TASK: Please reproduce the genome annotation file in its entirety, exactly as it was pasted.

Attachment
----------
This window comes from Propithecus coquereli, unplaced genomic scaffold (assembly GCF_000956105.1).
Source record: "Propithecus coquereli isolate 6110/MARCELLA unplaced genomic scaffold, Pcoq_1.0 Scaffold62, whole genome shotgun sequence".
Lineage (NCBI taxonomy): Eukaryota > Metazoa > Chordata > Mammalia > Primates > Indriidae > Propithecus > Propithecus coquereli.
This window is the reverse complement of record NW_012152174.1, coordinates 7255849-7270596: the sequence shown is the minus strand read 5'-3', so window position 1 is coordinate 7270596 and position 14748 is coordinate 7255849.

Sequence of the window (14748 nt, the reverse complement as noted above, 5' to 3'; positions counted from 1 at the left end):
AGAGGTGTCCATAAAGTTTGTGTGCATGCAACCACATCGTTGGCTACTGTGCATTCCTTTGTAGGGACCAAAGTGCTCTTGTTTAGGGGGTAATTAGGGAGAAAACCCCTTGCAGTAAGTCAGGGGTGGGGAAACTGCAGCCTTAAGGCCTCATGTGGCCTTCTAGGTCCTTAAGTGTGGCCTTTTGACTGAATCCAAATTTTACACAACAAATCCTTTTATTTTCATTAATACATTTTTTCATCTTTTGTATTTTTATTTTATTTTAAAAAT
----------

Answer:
This window comes from Propithecus coquereli, unplaced genomic scaffold (assembly GCF_000956105.1).
Source record: "Propithecus coquereli isolate 6110/MARCELLA unplaced genomic scaffold, Pcoq_1.0 Scaffold62, whole genome shotgun sequence".
Lineage (NCBI taxonomy): Eukaryota > Metazoa > Chordata > Mammalia > Primates > Indriidae > Propithecus > Propithecus coquereli.
This window is the reverse complement of record NW_012152174.1, coordinates 7255849-7270596: the sequence shown is the minus strand read 5'-3', so window position 1 is coordinate 7270596 and position 14748 is coordinate 7255849.

Sequence of the window (14748 nt, the reverse complement as noted above, 5' to 3'; positions counted from 1 at the left end):
AGAGGTGTCCATAAAGTTTGTGTGCATGCAACCACATCGTTGGCTACTGTGCATTCCTTTGTAGGGACCAAAGTGCTCTTGTTTAGGGGGTAATTAGGGAGAAAACCCCTTGCAGTAAGTCAGGGGTGGGGAAACTGCAGCCTTAAGGCCTCATGTGGCCTTCTAGGTCCTTAAGTGTGGCCTTTTGACTGAATCCAAATTTTACACAACAAATCCTTTTATTTTCATTAATACATTTTTTCATCTTTTGTATTTTTATTTTATTTTAAAAAT